Sunday, 2 February 2014

La Iguana Chocolate

           Cacao flowers growing on the tree trunk

Dear readers,

About 18 months ago I came across La Iguana Chocolate when browsing the internet one day. I found it absolutely fascinating. An organic chocolate farm in the middle of the jungle; and they spoke Spanish! I've always had a passion for both chocolate and Spanish so I vowed to myself that I would pay them a visit some day.


Beautiful colours of cacao pods growing on the trees 

I decided that I needed a long trip somewhere exotic this winter. I inquired about vacancies for volunteering at La Iguana and there happened to be a place, despite it being a busy time of year for them. I managed to find relatively cheap flights and book the time off work (to my surprise) and so I went ahead and organised my trip.

 Stunning purple cacao pod

It was a dream realised. Since it was not harvesting season, I was expecting that I wouldn't be able to see any cacao pods on the trees. Their cacao plantation is actually a few miles away from the home, but, to my absolute delight, they had a variety of fruiting cacao trees in their gardens! They are so beautiful and to see them in real life made me feel so happy.


                           The inside of a cacao pod

I was even lucky enough to be given a fresh cacao pod to see inside and taste the white flesh that surrounds the beans. I was in heaven. The flavour was absolutely divine! It tasted like mangosteen - one of my favourite fruits from the other side of the world (I fell in love with mangosteen when I visited Southeast Asia a few years ago). It's interesting that this flesh tastes nothing like chocolate, yet is still delicious!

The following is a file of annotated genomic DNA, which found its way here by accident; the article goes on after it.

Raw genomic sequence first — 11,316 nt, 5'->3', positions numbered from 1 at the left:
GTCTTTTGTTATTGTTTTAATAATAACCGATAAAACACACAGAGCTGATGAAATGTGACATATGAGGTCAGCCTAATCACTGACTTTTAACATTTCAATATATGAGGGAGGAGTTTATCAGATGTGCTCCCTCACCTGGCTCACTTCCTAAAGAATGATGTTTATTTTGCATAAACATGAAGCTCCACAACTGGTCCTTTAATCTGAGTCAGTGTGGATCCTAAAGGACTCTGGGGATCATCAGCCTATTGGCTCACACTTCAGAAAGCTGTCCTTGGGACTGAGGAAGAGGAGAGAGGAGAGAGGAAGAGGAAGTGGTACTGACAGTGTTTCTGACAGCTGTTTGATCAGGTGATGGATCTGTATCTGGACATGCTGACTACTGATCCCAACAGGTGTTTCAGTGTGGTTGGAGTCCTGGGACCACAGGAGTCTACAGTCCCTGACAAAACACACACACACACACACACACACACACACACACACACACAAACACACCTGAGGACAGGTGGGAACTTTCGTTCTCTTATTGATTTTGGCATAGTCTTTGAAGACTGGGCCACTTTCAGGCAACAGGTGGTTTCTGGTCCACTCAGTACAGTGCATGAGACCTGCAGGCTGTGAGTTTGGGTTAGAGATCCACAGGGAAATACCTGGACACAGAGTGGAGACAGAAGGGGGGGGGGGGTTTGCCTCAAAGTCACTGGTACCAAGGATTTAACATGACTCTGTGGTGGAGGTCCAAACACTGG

Jorge tempering chocolate on marble

Although I inevitably experienced a little culture shock, I really enjoyed submerging myself in true Costa Rican culture and speaking Spanish with the family and locals. The days of work involved roasting and shelling the beans, refining and sieving the powder, making various flavoured truffles using locally sourced ingredients, packaging and labelling. I also participated in some gardening, baking and preparation of meals.


                                    Cacao bean shells

                  Freshly roasted and shelled beans

My whole trip lasted just under 3 weeks. I decided to spend half of my time at La Iguana, and half of my time seeing a couple of other places in Costa Rica (and Panama) since I wanted to make the most of it while I was there. Perhaps I will share some photos from the second half of my trip in a future post!

                            Refining cacao powder

Overall, I found the experience fascinating and thoroughly rewarding. I am truly beguiled by chocolate! Now I have to put on my thinking cap to create some recipes with the delicious cocoa beans and cocoa powder I brought back with me. Watch this space!

           More beautiful colours on the cacao pods

9 comments:

  1. That's a fascinating experience. There's got to inspire some fine chocolate recipes - no pressure there.

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  2. Wonderful and ever so interesting!

    Cheers,

    Rosa

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  3. Oh Hazel - to be young and free again!!! Such a fabulous experience. How wonderful bringing back fresh cocoa powder - I'm sure it won't taste anything like the stuff we buy here!

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  4. What a great experience! I am so jealous!

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  5. I think is amazing, I love it!!

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  6. Hi Hazel,

    Being a chocolate lover, I will be totally amazed to see how chocolate is being made. I really envy you having the opportunity to visit this wonderful place. Lucky you!

    Zoe

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  7. What a fun and interesting experience!

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  8. Congratulations on such stunning photographs

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  9. Hermosos fruto felicitaciones por tu lindo blog,abrazos

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